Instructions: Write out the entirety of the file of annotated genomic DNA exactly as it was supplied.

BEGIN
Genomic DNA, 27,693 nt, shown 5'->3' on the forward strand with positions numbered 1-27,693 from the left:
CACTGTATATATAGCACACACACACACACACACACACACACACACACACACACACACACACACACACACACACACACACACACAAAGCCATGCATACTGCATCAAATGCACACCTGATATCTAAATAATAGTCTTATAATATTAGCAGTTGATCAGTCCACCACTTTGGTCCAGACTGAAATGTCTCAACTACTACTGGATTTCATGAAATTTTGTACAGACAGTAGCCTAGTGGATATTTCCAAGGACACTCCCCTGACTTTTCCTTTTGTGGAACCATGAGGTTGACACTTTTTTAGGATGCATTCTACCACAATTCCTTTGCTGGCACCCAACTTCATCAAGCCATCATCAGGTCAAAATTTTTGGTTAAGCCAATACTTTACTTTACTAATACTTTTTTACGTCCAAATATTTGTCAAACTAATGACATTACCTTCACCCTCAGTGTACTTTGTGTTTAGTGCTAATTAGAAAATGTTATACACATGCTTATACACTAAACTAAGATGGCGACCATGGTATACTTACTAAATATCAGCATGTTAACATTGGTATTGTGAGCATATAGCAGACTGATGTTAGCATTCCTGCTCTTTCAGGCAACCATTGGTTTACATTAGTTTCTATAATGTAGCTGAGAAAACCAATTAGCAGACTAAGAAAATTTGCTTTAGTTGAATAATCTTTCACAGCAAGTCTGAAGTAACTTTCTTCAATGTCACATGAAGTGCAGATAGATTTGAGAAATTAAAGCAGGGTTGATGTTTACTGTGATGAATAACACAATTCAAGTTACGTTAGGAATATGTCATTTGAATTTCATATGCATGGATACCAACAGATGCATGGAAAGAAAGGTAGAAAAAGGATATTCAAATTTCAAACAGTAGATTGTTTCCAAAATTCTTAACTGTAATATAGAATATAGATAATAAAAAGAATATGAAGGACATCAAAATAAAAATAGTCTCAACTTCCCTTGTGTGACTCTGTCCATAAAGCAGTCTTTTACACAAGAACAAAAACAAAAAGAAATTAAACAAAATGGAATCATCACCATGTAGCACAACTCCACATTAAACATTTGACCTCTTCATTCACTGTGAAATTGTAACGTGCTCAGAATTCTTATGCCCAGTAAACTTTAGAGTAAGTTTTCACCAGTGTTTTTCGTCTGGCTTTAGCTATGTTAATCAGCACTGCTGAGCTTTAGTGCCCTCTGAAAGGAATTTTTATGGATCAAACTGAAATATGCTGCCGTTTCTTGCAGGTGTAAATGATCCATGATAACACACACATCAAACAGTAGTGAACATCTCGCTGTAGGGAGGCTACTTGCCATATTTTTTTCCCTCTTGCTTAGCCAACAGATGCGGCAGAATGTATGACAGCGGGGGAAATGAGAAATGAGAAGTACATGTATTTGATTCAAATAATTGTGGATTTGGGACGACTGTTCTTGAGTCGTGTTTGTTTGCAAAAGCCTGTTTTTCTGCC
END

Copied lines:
Genomic DNA, 27,693 nt, shown 5'->3' on the forward strand with positions numbered 1-27,693 from the left:
CACTGTATATATAGCACACACACACACACACACACACACACACACACACACACACACACACACACACACACACACACACACACAAAGCCATGCATACTGCATCAAATGCACACCTGATATCTAAATAATAGTCTTATAATATTAGCAGTTGATCAGTCCACCACTTTGGTCCAGACTGAAATGTCTCAACTACTACTGGATTTCATGAAATTTTGTACAGACAGTAGCCTAGTGGATATTTCCAAGGACACTCCCCTGACTTTTCCTTTTGTGGAACCATGAGGTTGACACTTTTTTAGGATGCATTCTACCACAATTCCTTTGCTGGCACCCAACTTCATCAAGCCATCATCAGGTCAAAATTTTTGGTTAAGCCAATACTTTACTTTACTAATACTTTTTTACGTCCAAATATTTGTCAAACTAATGACATTACCTTCACCCTCAGTGTACTTTGTGTTTAGTGCTAATTAGAAAATGTTATACACATGCTTATACACTAAACTAAGATGGCGACCATGGTATACTTACTAAATATCAGCATGTTAACATTGGTATTGTGAGCATATAGCAGACTGATGTTAGCATTCCTGCTCTTTCAGGCAACCATTGGTTTACATTAGTTTCTATAATGTAGCTGAGAAAACCAATTAGCAGACTAAGAAAATTTGCTTTAGTTGAATAATCTTTCACAGCAAGTCTGAAGTAACTTTCTTCAATGTCACATGAAGTGCAGATAGATTTGAGAAATTAAAGCAGGGTTGATGTTTACTGTGATGAATAACACAATTCAAGTTACGTTAGGAATATGTCATTTGAATTTCATATGCATGGATACCAACAGATGCATGGAAAGAAAGGTAGAAAAAGGATATTCAAATTTCAAACAGTAGATTGTTTCCAAAATTCTTAACTGTAATATAGAATATAGATAATAAAAAGAATATGAAGGACATCAAAATAAAAATAGTCTCAACTTCCCTTGTGTGACTCTGTCCATAAAGCAGTCTTTTACACAAGAACAAAAACAAAAAGAAATTAAACAAAATGGAATCATCACCATGTAGCACAACTCCACATTAAACATTTGACCTCTTCATTCACTGTGAAATTGTAACGTGCTCAGAATTCTTATGCCCAGTAAACTTTAGAGTAAGTTTTCACCAGTGTTTTTCGTCTGGCTTTAGCTATGTTAATCAGCACTGCTGAGCTTTAGTGCCCTCTGAAAGGAATTTTTATGGATCAAACTGAAATATGCTGCCGTTTCTTGCAGGTGTAAATGATCCATGATAACACACACATCAAACAGTAGTGAACATCTCGCTGTAGGGAGGCTACTTGCCATATTTTTTTCCCTCTTGCTTAGCCAACAGATGCGGCAGAATGTATGACAGCGGGGGAAATGAGAAATGAGAAGTACATGTATTTGATTCAAATAATTGTGGATTTGGGACGACTGTTCTTGAGTCGTGTTTGTTTGCAAAAGCCTGTTTTTCTGCC